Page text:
At the 1918 luncheon, Rufus Tracy also gave Tracy Mayor Nelson Dwelly two photographs of his father — one is of which is displayed in Tracy City Hall. After the luncheon, the visitors were given a tour of Tracy and surrounding areas, including the newly opened sugar mill and irrigated farmland.

Rufus Tracy, a senior partner in a Mansfield insurance company, returned to the growing California railroad town bearing the family name during a trip to California in 1929, this time bringing his wife along with other relatives.

He died June 29, 1953, in Mansfield, but his son Rufus Tracy II came here in 1978 from his home in Woodside to take part in the Tracy Centennial Celebration. He rode in the back seat of a convertible in the 11th Street parade along with Tracy Mayor Aymon Hall.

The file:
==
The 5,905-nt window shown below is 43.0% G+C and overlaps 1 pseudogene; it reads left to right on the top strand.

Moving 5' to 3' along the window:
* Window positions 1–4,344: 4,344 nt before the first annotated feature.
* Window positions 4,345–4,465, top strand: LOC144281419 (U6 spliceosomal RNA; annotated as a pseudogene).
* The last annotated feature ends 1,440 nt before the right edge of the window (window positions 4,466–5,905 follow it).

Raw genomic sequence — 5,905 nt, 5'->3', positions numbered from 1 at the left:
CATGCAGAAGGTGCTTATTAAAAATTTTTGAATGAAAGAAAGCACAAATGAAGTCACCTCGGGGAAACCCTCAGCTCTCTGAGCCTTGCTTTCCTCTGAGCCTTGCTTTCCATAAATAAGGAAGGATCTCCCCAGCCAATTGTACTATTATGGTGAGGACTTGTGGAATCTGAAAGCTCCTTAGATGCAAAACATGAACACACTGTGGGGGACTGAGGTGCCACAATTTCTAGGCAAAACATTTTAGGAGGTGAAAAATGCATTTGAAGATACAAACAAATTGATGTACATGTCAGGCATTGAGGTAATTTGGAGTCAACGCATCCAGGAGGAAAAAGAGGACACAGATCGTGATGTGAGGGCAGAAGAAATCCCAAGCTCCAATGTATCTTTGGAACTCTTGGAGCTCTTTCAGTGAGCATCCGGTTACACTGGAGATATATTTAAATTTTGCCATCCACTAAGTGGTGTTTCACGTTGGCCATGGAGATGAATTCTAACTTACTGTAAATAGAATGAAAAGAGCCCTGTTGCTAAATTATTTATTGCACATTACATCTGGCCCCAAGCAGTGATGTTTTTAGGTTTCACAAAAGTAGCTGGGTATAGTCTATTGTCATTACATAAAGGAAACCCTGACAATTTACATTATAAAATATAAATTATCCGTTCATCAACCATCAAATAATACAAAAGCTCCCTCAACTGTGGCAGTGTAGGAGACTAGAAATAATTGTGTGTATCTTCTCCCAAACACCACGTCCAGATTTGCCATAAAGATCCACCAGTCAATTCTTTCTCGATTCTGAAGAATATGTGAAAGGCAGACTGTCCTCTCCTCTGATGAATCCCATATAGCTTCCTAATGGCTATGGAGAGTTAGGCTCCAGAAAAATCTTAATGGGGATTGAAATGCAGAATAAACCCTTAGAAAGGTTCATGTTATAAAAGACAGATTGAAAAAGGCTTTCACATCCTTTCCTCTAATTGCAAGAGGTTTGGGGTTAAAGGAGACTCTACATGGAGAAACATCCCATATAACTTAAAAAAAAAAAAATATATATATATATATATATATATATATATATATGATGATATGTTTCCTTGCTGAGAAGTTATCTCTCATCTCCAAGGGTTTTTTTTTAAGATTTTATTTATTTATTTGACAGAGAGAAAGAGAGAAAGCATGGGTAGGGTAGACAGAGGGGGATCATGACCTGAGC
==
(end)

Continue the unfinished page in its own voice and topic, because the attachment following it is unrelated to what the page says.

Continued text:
After the parade, Rufus Tracy II received a Tracy Centennial Proclamation from Hall during a brief ceremony in Dr. Powers Park.

Tracy historian Alan Hawkins, who had made contact with the Tracy family, and I had a chance to meet Rufus Tracy II during the celebration, and he told us how delighted he was to establish a connection with the town named for his family.

“Mr. Stewart was quite an admirer of my grandfather and honored him by naming a station after him,” he said. “That’s why I’m here 100 years later.”

He gave me documents tracing the Tracy family’s roots to Gloucestershire, England, and related to their many business and civic activities in Mansfield.